53. Tanaka Y, Tanaka S. Positive feedback model for city vitalization. International Journal of Japanese Sociology, 5: 107-122 (1996).
  54. Tanaka S. Topology-based approach to the understanding of visual information representation. RIKEN Review, 9: 39-40 (1995).
  55. Tanaka S. Topological analysis of point singularities in stimulus preference maps of the primary visual cortex. Proceedings of Royal Society Lond B, 261: 81-88 (1995).
  56. Tanaka S, Shinbata, H. Mathematical model for self-organization of direction columns in MT area. Biological Cybernetics, 70: 227-234 (1994).
  57. Miyashita M, Tanaka S. Self-organization of topology-preserving maps: effects of initial rough topography and synaptic plasticity. NEC Research and Development, 34: 12-22 (1993).
  58. Tanaka S, Shinbata, H A mathematical model for neuronal response properties and modular organization in the motion-processing area of the primate cerebral cortex. NEC Research and Development, 34: 1-11 (1993).
  59. Miyashita M, Tanaka S. A mathematical model for the self-organization of orientation columns in visual cortex. NeuroReport, 3: 625-640 (1992).
  60. Tanaka S. Phase transition theory for abnormal ocular dominance column formation. Biological Cybernetics, 65: 91-98 (1991).
  61. Tanaka S. Theory of ocular dominance column formation – Mathematical basis and computer simulation. Biological Cybernetics, 64: 263-272 (1991).
  62. Tanaka S. Experience-dependent self-organization of biological neural networks. NEC Research and Development, No.98, 1-14 (1990).
  63. Tanaka S. Theory of self-organization of cortical maps: mathematical framework. Neural Networks, 3: 625-640 (1990).
  64. Tanaka S, Sugano S. Energy-level statistics of metallic fine particles: Computer simulations. Physical Review B, 34: 740-747 (1986).
  65. Tanaka S, Sugano S. Energy-level statistics of metallic fine particles: Analytical approach. Physical Review B, 34: 6880-6885 (1986).
  66. Tanaka S, Sugano S. A theoretical approach to rotationally inelastic scattering of a heteropolar rigid rotor by rigid and flat surfaces. Surface Science, 136: 488-502 (1984).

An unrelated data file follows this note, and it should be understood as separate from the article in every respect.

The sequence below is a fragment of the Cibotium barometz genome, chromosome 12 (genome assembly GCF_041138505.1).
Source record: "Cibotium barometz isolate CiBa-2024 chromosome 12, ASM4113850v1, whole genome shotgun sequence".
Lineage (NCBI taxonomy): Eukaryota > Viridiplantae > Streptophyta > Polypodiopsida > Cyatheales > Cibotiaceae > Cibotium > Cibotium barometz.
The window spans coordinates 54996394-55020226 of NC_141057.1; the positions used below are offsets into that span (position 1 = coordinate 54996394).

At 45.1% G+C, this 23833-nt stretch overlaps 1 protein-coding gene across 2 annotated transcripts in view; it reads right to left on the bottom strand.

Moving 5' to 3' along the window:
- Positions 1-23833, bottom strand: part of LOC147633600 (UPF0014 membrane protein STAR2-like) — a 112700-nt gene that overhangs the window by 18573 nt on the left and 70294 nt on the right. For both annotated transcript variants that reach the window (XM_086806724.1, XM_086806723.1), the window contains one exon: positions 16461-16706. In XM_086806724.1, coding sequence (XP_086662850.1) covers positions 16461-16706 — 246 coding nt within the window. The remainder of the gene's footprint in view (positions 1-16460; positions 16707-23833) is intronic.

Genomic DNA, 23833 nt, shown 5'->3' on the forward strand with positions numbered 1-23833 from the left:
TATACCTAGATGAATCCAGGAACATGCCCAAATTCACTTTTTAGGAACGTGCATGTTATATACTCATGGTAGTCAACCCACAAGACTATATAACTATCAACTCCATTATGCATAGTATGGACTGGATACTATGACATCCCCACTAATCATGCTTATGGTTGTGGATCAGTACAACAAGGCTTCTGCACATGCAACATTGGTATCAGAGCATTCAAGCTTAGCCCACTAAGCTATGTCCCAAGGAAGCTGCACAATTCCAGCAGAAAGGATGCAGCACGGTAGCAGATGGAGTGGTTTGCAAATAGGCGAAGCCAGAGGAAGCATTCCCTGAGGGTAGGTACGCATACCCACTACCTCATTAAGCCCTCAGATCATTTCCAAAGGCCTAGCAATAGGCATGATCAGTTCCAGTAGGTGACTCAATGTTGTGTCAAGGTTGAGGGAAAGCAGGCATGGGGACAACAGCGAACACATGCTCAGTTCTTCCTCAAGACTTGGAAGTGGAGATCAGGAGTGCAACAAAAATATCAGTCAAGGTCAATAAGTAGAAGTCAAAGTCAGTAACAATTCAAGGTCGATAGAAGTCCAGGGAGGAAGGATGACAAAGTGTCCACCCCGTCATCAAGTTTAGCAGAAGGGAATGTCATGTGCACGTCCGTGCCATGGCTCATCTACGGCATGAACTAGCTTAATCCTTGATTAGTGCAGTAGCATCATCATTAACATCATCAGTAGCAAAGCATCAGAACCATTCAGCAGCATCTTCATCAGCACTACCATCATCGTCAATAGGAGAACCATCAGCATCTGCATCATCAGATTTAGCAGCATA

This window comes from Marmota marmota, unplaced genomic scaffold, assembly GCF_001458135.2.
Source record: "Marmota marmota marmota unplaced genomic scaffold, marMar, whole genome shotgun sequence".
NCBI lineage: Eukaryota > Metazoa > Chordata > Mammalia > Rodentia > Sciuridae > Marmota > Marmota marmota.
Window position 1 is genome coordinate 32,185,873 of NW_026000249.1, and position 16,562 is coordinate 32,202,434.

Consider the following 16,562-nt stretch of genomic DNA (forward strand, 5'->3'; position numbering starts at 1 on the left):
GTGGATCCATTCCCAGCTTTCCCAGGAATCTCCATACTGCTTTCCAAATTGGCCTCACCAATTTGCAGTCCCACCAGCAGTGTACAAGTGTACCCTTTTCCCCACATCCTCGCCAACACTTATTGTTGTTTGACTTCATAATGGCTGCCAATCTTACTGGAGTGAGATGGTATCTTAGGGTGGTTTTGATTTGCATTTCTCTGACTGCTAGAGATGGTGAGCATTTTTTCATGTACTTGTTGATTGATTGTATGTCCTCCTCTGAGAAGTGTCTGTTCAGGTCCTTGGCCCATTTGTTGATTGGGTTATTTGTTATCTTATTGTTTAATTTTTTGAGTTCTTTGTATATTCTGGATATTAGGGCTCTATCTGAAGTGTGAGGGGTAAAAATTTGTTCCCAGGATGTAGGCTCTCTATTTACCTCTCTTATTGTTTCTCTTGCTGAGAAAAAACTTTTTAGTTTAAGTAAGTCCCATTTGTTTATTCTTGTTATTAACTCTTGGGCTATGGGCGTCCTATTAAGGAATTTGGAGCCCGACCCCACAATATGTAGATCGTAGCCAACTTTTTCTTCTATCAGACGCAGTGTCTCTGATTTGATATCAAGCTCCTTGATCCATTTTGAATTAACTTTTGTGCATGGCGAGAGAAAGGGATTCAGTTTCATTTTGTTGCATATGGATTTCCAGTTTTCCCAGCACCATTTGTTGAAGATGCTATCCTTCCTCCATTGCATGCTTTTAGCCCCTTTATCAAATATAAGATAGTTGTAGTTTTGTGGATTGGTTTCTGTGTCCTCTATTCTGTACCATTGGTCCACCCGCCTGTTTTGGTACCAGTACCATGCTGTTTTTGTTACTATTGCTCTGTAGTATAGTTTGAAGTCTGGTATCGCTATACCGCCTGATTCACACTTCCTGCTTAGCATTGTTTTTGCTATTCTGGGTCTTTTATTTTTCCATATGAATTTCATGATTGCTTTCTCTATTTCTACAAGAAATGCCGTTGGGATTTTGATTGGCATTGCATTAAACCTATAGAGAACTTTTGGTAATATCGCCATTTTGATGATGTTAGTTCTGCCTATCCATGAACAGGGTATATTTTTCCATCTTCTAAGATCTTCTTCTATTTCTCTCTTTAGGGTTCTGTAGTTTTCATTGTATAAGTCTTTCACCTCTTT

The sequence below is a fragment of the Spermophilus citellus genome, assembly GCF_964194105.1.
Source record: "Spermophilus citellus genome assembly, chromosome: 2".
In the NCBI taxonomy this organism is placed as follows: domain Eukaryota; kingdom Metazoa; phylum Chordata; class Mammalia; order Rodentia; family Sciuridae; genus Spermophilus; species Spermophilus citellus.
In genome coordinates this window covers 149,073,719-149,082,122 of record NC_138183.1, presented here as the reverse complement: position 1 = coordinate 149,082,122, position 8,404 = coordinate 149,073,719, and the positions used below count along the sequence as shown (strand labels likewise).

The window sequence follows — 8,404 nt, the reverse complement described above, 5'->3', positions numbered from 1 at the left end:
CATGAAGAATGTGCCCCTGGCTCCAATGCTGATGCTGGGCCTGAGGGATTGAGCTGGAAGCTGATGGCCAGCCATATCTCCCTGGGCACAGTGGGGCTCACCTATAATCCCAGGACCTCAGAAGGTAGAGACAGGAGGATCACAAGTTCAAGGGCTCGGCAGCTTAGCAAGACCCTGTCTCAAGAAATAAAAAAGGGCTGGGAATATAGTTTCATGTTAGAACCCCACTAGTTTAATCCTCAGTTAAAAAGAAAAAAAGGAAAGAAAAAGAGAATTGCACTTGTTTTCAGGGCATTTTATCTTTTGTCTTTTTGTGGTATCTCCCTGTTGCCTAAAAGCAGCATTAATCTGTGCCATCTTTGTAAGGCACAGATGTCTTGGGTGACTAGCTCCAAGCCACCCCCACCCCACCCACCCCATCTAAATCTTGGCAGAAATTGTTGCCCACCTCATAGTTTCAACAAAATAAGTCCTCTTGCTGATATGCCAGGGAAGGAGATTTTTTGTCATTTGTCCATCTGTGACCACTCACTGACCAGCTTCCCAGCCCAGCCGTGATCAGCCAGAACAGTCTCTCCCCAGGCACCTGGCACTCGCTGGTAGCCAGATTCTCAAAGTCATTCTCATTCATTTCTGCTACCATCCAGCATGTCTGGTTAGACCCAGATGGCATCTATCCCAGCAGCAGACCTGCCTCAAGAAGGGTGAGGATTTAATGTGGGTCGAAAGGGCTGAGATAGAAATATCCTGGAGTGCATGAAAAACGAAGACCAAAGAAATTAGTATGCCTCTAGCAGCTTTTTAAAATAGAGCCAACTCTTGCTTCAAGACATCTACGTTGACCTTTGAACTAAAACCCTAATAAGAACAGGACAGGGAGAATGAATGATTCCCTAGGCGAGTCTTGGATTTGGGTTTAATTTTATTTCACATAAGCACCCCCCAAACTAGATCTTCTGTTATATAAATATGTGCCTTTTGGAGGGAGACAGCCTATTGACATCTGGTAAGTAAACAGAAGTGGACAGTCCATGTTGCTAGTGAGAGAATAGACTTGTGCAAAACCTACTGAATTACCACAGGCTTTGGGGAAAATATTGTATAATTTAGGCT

67. Tanaka S, Sugano S. Effect of initial rotational distribution and softness of surface on inelastic scattering of heteropolar rotor by surfaces. Surface Science, 143: L371-L375 (1984).

Book chapters

  1. Tanaka S. New Pictures of the Structure and Plasticity of Orientation Columns in the Visual Cortex, Visual Cortex – Current Status and Perspectives, Stephane Molotchnikoff and Jean Rouat (Ed.), ISBN: 978-953-51-0760-6, InTech, Available from: http://www.intechopen.com/books/visual-cortex-current-status-and-perspectives/new-pictures-of-the-structure-and-plasticity-of-orientation-columns-in-the-visual-cortex. (2012).
  2. Tanaka S., Ribot J., Imamura K. Effects of chronic exposure to vertical orientation on the development of orientation preference maps. In: The Neural Basis of Early Vision. Kaneko A. (Ed.), Springer-Verlag Tokyo, pp.213 – 216 (2003).
  3. Nakagama H., Tanaka S. Self-organization model of ocular dominance columns and cytochrome oxidase blobs in the primary visual cortex of monkeys and cats. In: The Neural Basis of Early Vision. Kaneko A. (Ed.), Springer-Verlag Tokyo, pp.217-220 (2003).
  4. Iannella N., Ribot J., Tanaka S. Long-range horizontal connections assist the formation of robust orientation maps. In: The Neural Basis of Early Vision. Kaneko A. (Ed.), Springer-Verlag Tokyo, pp. 221 – 224 (2003).
  5. Miyashita M., Tanaka S. Experience-dependent self-organization of visual cortical receptive fields and maps. In: The Neural Basis of Early Vision. Kaneko A. (Ed.), Springer-Verlag Tokyo, pp. 225 – 229 (2003).
  6. Tanaka S. and Tanaka Y. Model of public city image formation based on a positive feedback mechanism. In: COMPLEXITY AND DIVERSITY, E. R. Nakamura (Ed.), Springer-Verlag, Tokyo, pp.199-201 (1997).
  7. Tanaka S. Information representation and self-organization of the primary visual cortex. In: NATURAL AND ARTIFICIAL PARALLEL COMPUTATION, D. L. Waltz (Ed.), SIAM, pp. 93-126 (1996).
  8. Tanaka S. Self-organization of functional architecture in the cerebral cortex. In: NEURAL NETWORKS FOR PERCEPTION. H. Wechsler (Ed.), Academic Press, pp. 120-144 (1991).
  9. Tanaka S. Energy-level statistics of metal particles. In: MICROCLUSTERS. Y. Nishina, S.Ohnishi and S.Sugano (Ed.), Springer-Verlag Berlin Heidelberg, pp. 220-225 (1987).